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From this account of their compositions it will be readily inferred, that they were not successful in representing or moving the affections. As they were wholly employed on something unexpected and surprising, they had no regard to that uniformity of sentiment which enables us to conceive and to excite the pains and the pleasure of other minds: they never enquired what, on any occasion, they should have said or done ; but wrote rather as beholders than par. takers of human nature ; as Beings looking upon good and evil, impassive and at leisure; as Epicurean deities, making remarks on the actions of men, and the vicissitudes of life, without interest and without emotion. Their courtship was void of fondness, and their lamentation of sorrow. Their wish was only to say what they hoped had been never said before.

Nor was the sublime more within their reach than the pathetick; for they never attempted that com- . prehension and expanse of thought which at once fills the whole mind, and of which the first effect is sudden astonishment, and the second rational admiration. Sublimity is produced by aggregation, and littleness by dispersion. Great thoughts are always general, and consist in positions not limited by exceptions, and in descriptions not descending to minuteness. It is with great propriety that Subtlety, which in its original import means exility of particles, is taken in its metaphorical meaning for nicety of distinction. Those writers who lay on the watch for novelty could have little hope of greatness; for great things cannot have escaped former observation. Their attempts were always analytick; they broke every image into fragments; and could no more repre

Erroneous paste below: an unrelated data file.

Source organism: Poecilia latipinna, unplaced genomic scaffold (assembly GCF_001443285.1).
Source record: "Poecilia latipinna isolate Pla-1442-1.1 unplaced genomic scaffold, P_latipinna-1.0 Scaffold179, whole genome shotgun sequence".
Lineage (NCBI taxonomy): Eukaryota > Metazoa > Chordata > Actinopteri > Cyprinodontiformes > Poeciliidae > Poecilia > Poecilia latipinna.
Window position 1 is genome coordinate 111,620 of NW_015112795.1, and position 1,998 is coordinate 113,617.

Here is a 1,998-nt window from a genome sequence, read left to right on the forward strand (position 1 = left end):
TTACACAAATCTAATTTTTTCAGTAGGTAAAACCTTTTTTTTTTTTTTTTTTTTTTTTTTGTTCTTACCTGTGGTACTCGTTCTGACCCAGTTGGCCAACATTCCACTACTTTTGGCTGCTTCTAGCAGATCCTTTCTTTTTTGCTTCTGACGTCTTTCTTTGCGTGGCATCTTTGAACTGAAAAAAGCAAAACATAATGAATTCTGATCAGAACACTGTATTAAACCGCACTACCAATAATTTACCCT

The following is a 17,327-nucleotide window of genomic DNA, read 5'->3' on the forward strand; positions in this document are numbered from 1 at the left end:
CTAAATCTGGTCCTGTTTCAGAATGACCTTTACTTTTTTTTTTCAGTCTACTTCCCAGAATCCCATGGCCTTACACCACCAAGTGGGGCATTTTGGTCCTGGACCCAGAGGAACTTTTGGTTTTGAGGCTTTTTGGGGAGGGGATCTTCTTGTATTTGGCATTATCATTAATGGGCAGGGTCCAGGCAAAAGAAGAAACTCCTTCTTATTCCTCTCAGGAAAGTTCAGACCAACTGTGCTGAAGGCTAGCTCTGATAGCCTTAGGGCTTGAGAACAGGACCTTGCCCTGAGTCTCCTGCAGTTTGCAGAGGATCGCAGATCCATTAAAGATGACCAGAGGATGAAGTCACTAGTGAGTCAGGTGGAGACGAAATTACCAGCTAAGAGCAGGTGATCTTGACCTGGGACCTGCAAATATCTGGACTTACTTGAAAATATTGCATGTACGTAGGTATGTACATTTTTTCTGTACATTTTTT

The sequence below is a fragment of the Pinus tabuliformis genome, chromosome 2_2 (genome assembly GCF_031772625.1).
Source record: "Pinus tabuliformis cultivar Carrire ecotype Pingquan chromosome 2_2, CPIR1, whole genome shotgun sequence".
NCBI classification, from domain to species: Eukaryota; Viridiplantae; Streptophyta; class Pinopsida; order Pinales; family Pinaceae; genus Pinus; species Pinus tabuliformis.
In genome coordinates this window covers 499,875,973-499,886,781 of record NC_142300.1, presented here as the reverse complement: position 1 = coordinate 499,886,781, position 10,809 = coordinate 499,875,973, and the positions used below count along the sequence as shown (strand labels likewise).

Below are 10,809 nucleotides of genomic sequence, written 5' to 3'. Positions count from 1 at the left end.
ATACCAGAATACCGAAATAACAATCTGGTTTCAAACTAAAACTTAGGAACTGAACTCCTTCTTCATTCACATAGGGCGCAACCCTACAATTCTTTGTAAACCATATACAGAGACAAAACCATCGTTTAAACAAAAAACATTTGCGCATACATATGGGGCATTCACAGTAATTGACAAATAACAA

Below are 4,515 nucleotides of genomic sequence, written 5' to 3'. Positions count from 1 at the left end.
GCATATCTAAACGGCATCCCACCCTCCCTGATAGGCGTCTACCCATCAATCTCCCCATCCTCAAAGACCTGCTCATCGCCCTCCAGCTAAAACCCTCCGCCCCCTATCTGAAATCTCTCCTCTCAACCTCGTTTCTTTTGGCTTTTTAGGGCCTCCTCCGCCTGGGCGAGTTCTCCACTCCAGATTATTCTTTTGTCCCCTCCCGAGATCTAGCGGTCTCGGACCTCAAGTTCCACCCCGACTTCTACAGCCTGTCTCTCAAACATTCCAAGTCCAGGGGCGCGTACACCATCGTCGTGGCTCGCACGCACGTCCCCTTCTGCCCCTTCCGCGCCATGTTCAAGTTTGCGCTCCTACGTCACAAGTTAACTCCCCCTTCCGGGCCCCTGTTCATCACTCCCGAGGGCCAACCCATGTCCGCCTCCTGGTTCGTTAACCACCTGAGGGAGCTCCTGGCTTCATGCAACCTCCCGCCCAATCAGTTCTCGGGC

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sent,

conce

fent, by their slender conceits and laboured particu| larities, the prospects of nature, or the scenes of life,

than he who diffects a sun-beam with a prism can exhibit the wide effulgence of a summer noon. , .